Tax and Accounting Considerations – Starting New Business
Many people are interested in starting their own business, but often do not research the tax and accounting considerations. Running a business can become a great thing, but it also can be a major hassle if you consider all factors.
Imagine you have a startup idea that you believe will make you a lot of money. Then you discover that your lack of knowledge has turned into a debt risk. This can occur if you are unaware of the tax and accounting considerations of starting a new venture.
Here, we are going to cover all tax and accounting considerations you need to have in your mind as you embark on a new adventure as a business owner.
How Does Starting a Business Affect Taxes?
First things first, starting a new business will definitely have an impact on your taxes. Because business is a for-profit venture, there will be revenue. There’ll be business expenses that are tax-deductible. Depending on whether there your business made a net profit or loss is the factor that will determine additional or lowered tax liability. This is in addition to any other taxes imposed on other types of income.
Preparing Your Business Taxes
An important decision to make is – what sort of entity your business will be? Your options for the business entity are sole proprietorship, partnership, S corporation, or C-corp. This will affect how you prepare your taxes. Depending on the entity type, you must utilize different forms to file the business taxes.
The paperwork that you need to file for each entity type is below:
- For sole proprietorship – Form schedule C, which is filed with their taxes.
- Partnership – form 1065
- S Corps – Form 1120 S
- C Corps – Form 1120
These forms will primarily show the business’s income and expenses to establish whether or not there is a tax due.
More About Quarterly Estimated Payments
The majority of taxpayers meet their tax obligations when their employer withholds federal and/or state taxes from each paycheck. When you are a sole proprietor launching a business, you’re entirely responsible for your taxes. The majority of self-employed taxpayers meet their tax payment obligations by making quarterly estimated tax payments by mail or online.
If you work for another company besides your self-employment, you could be capable of meeting your tax payments by increasing the percentage of withholding from your paychecks.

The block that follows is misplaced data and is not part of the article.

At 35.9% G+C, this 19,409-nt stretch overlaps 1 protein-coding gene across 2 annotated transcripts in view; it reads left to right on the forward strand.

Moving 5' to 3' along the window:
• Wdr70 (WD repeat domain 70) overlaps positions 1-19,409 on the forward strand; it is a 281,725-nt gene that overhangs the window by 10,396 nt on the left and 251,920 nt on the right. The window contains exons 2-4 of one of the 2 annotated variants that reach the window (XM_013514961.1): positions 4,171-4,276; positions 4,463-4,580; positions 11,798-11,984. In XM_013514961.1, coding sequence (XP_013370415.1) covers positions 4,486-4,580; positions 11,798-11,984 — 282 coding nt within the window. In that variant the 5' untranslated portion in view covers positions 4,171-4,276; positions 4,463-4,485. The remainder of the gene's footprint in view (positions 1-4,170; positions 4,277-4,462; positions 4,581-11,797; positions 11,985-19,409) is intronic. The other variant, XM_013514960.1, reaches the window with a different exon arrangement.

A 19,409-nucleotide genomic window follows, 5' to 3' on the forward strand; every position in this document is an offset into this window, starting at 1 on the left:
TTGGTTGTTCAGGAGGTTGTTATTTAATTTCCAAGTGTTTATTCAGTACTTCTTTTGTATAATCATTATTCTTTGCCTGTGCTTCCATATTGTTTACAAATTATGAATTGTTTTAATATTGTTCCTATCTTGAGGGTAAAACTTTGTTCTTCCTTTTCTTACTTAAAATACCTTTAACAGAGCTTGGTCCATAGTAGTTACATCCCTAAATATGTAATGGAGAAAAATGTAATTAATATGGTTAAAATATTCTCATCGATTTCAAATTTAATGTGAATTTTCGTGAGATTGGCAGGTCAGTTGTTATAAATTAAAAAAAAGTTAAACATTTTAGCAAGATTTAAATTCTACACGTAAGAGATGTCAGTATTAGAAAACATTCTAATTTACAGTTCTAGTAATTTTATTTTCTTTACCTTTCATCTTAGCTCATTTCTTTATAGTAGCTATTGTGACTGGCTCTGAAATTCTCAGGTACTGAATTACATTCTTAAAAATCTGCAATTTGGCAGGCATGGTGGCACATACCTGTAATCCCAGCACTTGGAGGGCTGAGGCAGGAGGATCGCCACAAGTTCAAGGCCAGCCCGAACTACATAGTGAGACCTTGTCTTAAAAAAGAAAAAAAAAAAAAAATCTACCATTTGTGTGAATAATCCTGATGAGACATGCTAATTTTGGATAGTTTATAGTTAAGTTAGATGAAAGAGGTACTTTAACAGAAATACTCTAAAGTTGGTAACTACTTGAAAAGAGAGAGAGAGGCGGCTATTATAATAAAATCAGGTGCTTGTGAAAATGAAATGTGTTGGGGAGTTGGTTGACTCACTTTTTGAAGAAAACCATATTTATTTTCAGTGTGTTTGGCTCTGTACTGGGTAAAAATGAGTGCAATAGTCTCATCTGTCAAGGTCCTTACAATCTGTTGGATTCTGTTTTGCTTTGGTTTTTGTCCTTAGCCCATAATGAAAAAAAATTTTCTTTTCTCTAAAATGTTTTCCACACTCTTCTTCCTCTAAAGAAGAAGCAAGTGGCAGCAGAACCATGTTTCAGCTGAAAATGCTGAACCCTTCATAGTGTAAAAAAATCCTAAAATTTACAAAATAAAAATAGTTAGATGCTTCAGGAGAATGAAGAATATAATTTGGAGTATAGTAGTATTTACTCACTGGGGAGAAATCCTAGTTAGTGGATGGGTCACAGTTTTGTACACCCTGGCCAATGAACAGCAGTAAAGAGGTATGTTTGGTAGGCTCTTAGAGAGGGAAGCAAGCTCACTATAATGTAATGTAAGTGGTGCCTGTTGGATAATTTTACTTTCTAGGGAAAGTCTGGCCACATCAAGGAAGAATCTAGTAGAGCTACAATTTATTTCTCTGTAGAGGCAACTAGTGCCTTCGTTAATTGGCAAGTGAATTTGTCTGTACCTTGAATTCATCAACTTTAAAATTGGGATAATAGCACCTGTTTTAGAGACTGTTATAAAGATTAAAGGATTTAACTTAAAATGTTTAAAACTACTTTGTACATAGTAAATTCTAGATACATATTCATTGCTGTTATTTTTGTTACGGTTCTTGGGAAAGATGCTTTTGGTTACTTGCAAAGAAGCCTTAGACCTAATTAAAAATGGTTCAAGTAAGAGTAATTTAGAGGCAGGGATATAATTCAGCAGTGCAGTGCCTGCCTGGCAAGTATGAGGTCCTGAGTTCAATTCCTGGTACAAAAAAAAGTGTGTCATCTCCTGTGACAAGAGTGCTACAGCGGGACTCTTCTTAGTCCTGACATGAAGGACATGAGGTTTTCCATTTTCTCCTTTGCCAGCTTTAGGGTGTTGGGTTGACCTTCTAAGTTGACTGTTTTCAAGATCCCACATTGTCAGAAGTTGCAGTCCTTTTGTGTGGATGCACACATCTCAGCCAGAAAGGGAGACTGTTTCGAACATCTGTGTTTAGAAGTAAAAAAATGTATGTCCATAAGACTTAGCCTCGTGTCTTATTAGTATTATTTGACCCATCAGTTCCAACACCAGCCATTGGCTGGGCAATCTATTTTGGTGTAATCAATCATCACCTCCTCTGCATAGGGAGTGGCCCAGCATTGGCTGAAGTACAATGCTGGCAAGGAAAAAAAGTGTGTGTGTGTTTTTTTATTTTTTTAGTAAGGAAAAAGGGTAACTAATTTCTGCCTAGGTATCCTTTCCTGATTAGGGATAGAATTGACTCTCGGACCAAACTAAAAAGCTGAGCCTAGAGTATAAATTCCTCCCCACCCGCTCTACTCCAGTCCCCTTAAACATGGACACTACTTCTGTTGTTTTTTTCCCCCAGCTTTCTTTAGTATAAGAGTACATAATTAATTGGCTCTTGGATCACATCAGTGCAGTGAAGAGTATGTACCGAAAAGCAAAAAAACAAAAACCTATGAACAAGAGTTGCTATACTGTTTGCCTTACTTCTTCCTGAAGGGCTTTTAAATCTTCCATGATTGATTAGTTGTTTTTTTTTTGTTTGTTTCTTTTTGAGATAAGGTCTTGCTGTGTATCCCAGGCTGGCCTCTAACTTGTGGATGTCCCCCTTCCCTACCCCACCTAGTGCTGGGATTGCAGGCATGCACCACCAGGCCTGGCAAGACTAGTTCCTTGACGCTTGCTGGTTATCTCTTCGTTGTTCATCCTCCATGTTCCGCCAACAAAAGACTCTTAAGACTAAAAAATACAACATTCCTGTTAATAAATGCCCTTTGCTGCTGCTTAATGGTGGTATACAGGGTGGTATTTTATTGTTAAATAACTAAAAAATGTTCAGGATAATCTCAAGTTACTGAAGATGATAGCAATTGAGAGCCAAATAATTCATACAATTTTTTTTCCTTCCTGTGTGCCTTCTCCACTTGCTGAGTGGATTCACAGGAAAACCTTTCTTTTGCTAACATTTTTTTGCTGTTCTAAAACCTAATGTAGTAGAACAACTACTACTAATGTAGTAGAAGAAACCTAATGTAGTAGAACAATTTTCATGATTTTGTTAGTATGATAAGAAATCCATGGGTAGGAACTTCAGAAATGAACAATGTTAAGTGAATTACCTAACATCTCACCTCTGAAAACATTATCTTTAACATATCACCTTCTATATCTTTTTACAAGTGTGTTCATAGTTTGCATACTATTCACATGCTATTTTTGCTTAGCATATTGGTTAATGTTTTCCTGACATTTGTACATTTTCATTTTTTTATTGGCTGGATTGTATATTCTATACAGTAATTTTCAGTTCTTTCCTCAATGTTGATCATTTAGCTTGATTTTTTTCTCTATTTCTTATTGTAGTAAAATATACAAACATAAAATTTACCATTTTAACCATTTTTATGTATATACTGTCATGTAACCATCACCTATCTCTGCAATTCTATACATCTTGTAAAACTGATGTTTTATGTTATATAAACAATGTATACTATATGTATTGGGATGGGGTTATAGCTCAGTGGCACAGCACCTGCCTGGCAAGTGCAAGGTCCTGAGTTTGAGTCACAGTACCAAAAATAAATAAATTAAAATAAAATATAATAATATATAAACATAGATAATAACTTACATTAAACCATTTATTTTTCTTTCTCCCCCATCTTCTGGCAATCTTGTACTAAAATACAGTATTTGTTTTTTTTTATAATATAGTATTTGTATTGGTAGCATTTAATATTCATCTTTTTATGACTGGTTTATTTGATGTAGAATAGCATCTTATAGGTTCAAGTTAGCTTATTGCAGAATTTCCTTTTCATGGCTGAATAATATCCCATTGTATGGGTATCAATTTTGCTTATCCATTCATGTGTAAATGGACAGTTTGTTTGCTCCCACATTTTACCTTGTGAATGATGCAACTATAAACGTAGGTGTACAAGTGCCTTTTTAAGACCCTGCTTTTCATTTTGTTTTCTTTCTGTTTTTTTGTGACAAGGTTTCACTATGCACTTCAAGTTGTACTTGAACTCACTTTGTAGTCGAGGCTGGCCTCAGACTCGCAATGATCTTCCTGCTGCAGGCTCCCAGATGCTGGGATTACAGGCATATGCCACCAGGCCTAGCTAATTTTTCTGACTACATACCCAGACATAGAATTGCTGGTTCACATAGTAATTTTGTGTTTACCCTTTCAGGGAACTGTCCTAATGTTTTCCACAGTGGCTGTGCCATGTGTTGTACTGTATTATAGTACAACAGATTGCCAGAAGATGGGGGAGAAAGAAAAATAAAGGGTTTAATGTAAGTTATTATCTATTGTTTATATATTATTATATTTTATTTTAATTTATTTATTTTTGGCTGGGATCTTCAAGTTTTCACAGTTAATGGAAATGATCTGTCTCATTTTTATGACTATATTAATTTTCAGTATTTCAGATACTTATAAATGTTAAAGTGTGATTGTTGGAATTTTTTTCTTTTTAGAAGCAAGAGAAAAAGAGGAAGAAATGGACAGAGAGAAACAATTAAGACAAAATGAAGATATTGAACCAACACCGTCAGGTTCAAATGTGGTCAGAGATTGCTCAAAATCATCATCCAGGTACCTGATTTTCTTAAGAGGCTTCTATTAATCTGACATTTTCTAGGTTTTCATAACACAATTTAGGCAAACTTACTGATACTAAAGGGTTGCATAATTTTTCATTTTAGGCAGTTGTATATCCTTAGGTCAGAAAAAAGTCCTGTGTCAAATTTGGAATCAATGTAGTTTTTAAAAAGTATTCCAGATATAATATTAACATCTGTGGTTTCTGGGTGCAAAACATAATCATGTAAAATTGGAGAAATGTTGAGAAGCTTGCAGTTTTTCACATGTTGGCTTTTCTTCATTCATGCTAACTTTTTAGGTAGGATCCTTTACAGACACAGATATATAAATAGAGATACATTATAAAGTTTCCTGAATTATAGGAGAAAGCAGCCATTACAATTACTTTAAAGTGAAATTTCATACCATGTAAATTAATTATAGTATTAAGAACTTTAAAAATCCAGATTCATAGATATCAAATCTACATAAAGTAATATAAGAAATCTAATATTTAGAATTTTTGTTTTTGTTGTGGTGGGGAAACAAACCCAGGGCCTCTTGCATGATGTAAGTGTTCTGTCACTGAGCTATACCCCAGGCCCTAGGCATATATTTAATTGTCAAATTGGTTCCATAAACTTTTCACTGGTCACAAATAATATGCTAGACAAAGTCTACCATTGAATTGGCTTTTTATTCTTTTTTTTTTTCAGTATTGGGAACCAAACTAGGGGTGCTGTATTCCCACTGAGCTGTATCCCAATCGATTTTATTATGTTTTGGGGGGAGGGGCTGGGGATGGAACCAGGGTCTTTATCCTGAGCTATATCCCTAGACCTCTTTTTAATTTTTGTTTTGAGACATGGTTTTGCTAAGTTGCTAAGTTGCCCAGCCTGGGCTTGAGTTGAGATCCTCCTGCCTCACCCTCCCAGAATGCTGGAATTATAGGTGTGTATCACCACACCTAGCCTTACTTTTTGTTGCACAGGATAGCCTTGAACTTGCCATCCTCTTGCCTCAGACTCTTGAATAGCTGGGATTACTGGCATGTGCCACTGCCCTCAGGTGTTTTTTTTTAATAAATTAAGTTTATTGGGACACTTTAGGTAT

But, don’t forget – you may be fined with an underpayment penalty if you do not make your required payments. If you meet certain exemptions or waivers, you can avoid the penalty.
Tax Scrutiny for New Businesses
Self-employment, unfortunately, will be one of the IRS’ favorite audit priorities. Though being audited does not necessarily indicate you’re in jeopardy unless you’ve committed an offense, it’s important to be prepared for the worse. In order to claim the full amount of the deductions for which you qualify, you should keep meticulous records of your income and expenses.
Automobile, travel, entertainment, food, and work-at-home costs, for example, demand special attention since they are subject to certain record-keeping requirements and/or tax deduction limitations.
It can be difficult to plan for your first year of paying taxes as a small business all by yourself. However, deciding on the type of small business entity you run, attempting to minimize tax errors before they occur, and trying to record accurate costs, write-offs, and other essential tax documentation will also save you time and money down the road!
Being ready for tax filings is far better than rushing to pay taxes or risking an audit later.
Many of the tax considerations of starting a business are in this article. If you’re thinking about starting a business, this can be a useful resource. It is better to talk with a tax consultant for more extensive and precise information that is specifically for you.
Team at Your Part Time Accountant is always ready and happy to assist in any way. Please contact us at any time and we will set up an appointment to assist you in getting started on the right foot.